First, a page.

One by one, all other vehicles departed. The already whipping winds increased, buffeting our side-by-side cars. First I climbed out and looked up. The moon was bright, but not many stars were out and I quickly jumped back in. Elisabeth and then George and finally I ventured the 50 yards across to the rest rooms and returned back inside.

Steve was the first out of their car, and we all followed him and looked up.

Last gasp.

Last gasp.

Bright beacon.

Bright beacon.

You can count if you'd like.

You can count if you’d like.

It all looked brighter to our eye, except for the sliver of light at the horizon, which was darker than what my iPhone 6 captured for some reason.

It was quite amazing. We felt alone and quite together, the last nine left in Colorado for the first Miner Family Reunion. We all hugged our goodbyes and jumped in the two cars. George valiantly twisted us down that mountain for our last night in Estes Park.

Tomorrow: Thursday: Thank you blue cottage

Friday: One last look at the village

How high up would you like to drive? How high up would you like to climb? What is your favorite picture, and why?

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57 thoughts on “Everything appears to be on the up at Rocky Mountain National Park’s Alpine Ridge Trail

  1. What a beautiful area… always good to get out of the city into nature. I really liked the photo third from the bottom of the fading light creating a silhouette of the mountains. Very nice.

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  2. Some nice shots. It is really green there and with some wild flowers. I liked the shot looking back down those stairs. That was quite a climb. In the photo Bright Beacon I can see a small planet? to the right.

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  3. Some incredibly beautiful shots here, Mark. But I think you’ll agree that nothing can compare to seeing those mountains in person. It takes your breath away…literally, at that altitude. Good on you for making the climb ! โ˜บ

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  4. Well done on making the climb. I no longer remember the elevation I reached. There were two large rocky mountains along the way, and we climbed the tallest of the pair at the end of our excursion. I remember many times I struggled to climb on, and how sore I was days into it, but it was truly the experience of a lifetime, and I’m so glad I did it while I was young, because not only can I not imagine rock climbing now, but I can’t imagine doing the hiking for days and days, either. ๐Ÿ™‚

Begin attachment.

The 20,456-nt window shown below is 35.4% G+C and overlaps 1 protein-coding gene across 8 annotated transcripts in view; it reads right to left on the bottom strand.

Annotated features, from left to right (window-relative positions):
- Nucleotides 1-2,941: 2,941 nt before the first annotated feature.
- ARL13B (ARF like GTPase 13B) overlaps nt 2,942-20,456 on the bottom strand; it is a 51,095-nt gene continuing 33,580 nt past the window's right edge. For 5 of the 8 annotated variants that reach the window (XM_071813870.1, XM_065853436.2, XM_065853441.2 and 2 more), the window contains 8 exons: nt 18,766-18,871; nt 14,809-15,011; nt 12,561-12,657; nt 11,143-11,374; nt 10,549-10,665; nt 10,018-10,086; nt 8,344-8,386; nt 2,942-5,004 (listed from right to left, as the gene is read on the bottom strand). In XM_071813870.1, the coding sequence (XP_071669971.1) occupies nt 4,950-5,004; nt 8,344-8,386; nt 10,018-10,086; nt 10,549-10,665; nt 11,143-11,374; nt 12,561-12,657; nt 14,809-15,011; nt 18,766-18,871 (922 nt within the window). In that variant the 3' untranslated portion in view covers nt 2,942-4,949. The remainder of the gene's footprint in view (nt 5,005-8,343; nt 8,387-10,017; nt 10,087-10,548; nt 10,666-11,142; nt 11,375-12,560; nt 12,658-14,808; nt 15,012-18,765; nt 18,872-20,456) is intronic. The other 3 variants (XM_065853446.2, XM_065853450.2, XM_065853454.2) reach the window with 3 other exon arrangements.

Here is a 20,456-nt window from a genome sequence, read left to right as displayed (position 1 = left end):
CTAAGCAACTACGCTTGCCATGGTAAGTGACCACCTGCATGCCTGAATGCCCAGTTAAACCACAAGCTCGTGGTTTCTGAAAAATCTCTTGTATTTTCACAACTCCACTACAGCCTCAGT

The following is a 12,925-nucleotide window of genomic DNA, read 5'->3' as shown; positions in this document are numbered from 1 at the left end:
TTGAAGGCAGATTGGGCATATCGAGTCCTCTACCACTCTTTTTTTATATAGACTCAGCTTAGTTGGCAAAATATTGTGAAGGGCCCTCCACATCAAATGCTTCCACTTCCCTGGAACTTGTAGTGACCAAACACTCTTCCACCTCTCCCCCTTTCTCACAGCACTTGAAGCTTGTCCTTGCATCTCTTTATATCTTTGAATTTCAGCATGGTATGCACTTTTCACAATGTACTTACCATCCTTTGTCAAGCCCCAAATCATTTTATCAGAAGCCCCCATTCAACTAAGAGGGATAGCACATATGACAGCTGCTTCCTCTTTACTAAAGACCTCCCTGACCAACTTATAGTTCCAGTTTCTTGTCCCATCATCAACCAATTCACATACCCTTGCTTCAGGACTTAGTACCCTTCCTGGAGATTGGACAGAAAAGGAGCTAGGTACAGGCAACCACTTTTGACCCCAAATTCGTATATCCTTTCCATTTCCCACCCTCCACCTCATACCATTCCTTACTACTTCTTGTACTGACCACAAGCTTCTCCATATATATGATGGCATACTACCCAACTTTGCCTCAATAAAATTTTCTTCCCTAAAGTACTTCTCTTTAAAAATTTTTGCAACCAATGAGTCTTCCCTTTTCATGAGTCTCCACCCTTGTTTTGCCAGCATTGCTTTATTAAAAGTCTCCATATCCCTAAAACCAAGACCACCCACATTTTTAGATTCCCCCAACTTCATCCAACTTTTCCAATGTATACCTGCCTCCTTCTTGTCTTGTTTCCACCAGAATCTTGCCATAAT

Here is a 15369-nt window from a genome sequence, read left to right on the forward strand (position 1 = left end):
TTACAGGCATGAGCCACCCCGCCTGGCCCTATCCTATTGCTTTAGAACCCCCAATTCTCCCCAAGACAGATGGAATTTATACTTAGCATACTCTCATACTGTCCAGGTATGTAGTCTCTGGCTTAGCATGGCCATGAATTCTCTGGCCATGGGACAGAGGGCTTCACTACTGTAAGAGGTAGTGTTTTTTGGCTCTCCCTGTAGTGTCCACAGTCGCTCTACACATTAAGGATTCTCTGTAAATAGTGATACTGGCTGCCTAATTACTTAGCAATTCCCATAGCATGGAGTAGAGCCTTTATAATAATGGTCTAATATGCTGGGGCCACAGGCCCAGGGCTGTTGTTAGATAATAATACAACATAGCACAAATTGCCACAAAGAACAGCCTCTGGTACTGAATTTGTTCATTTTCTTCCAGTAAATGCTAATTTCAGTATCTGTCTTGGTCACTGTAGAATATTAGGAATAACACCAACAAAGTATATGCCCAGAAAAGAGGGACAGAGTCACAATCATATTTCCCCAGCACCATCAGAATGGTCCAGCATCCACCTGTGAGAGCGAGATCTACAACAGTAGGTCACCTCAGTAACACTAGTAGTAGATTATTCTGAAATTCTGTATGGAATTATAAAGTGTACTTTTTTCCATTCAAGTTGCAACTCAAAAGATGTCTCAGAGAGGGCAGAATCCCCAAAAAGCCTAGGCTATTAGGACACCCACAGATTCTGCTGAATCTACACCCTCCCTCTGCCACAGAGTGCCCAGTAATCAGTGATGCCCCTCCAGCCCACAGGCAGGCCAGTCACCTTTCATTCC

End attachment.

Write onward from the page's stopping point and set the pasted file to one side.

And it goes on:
So beautiful. So majestic.

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  5. It’s too hard to choose a favourite picture Mark. I like the majestic elk, I like the sunset shot, I like the people shots. Here in the Canadian Rockies, one of my fave places is the continental divide; on one side the river flows toward the ocean, on the side it flows inland. It’s like magic! โค
    Diana xo

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  6. wow, these are stunning photos, mark. and they just kept getting better and better. i tend to feel the altitude when venturing high up, but it would all be worth it to see this. –

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  7. Yes – that’s the one! No matter how high you can drive to a location nothing beats reaching the summit by foot. I have yet to be at the summit of a peak at sunset. It is now on my bucket list

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  8. I love this virtual visit bro Mark. I’ve never been to the top like this before. Had to stop about half way up. I love the sunset series. I also love the snow and ice series. and the scenes from the road. Oh heck, I love them all. A job well done, and done with obvious love.

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  9. Loved the photos – but I started to panic when I saw you guys were standing there at 12,000 feet with the sun quickly setting – and you still had to make it back down. Those switchbacks are scary enough in full sunlight, I can’t even begin to imagine what they would be like by the moonlight!!! Good thing you didn’t eat up there. I went to the Pikes Peak race years ago, we situated ourselves at about 10,000 feet (above the tree line). I had made the mistake of eating breakfast prior to going up. Intestinal gas seems to expand exponentially the higher up you go – can be quiet painful (just saying – for future reference).